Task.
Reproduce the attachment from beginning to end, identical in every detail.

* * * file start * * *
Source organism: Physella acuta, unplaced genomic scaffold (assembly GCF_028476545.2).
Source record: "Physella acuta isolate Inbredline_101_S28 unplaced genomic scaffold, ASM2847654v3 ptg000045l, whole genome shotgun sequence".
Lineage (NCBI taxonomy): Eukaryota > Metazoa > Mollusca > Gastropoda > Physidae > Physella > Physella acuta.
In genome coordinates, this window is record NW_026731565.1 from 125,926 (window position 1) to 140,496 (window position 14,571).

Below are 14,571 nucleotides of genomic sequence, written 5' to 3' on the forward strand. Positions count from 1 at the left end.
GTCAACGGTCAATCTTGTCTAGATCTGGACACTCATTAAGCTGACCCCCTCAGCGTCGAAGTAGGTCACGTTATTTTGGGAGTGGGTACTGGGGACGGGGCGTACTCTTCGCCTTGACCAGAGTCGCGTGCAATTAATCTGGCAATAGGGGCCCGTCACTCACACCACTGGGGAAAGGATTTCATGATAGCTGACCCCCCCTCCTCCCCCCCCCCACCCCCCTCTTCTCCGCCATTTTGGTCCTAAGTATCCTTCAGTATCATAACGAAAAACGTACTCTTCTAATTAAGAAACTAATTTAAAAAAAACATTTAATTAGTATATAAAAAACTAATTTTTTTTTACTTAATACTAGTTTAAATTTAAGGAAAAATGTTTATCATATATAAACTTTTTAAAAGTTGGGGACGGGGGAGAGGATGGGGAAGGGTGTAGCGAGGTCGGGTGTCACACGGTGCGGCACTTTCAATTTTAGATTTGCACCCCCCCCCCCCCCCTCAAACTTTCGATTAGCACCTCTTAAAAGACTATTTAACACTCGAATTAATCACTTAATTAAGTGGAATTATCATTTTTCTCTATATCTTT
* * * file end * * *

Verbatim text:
Source organism: Physella acuta, unplaced genomic scaffold (assembly GCF_028476545.2).
Source record: "Physella acuta isolate Inbredline_101_S28 unplaced genomic scaffold, ASM2847654v3 ptg000045l, whole genome shotgun sequence".
Lineage (NCBI taxonomy): Eukaryota > Metazoa > Mollusca > Gastropoda > Physidae > Physella > Physella acuta.
In genome coordinates, this window is record NW_026731565.1 from 125,926 (window position 1) to 140,496 (window position 14,571).

Below are 14,571 nucleotides of genomic sequence, written 5' to 3' on the forward strand. Positions count from 1 at the left end.
GTCAACGGTCAATCTTGTCTAGATCTGGACACTCATTAAGCTGACCCCCTCAGCGTCGAAGTAGGTCACGTTATTTTGGGAGTGGGTACTGGGGACGGGGCGTACTCTTCGCCTTGACCAGAGTCGCGTGCAATTAATCTGGCAATAGGGGCCCGTCACTCACACCACTGGGGAAAGGATTTCATGATAGCTGACCCCCCCTCCTCCCCCCCCCCACCCCCCTCTTCTCCGCCATTTTGGTCCTAAGTATCCTTCAGTATCATAACGAAAAACGTACTCTTCTAATTAAGAAACTAATTTAAAAAAAACATTTAATTAGTATATAAAAAACTAATTTTTTTTTACTTAATACTAGTTTAAATTTAAGGAAAAATGTTTATCATATATAAACTTTTTAAAAGTTGGGGACGGGGGAGAGGATGGGGAAGGGTGTAGCGAGGTCGGGTGTCACACGGTGCGGCACTTTCAATTTTAGATTTGCACCCCCCCCCCCCCCCTCAAACTTTCGATTAGCACCTCTTAAAAGACTATTTAACACTCGAATTAATCACTTAATTAAGTGGAATTATCATTTTTCTCTATATCTTT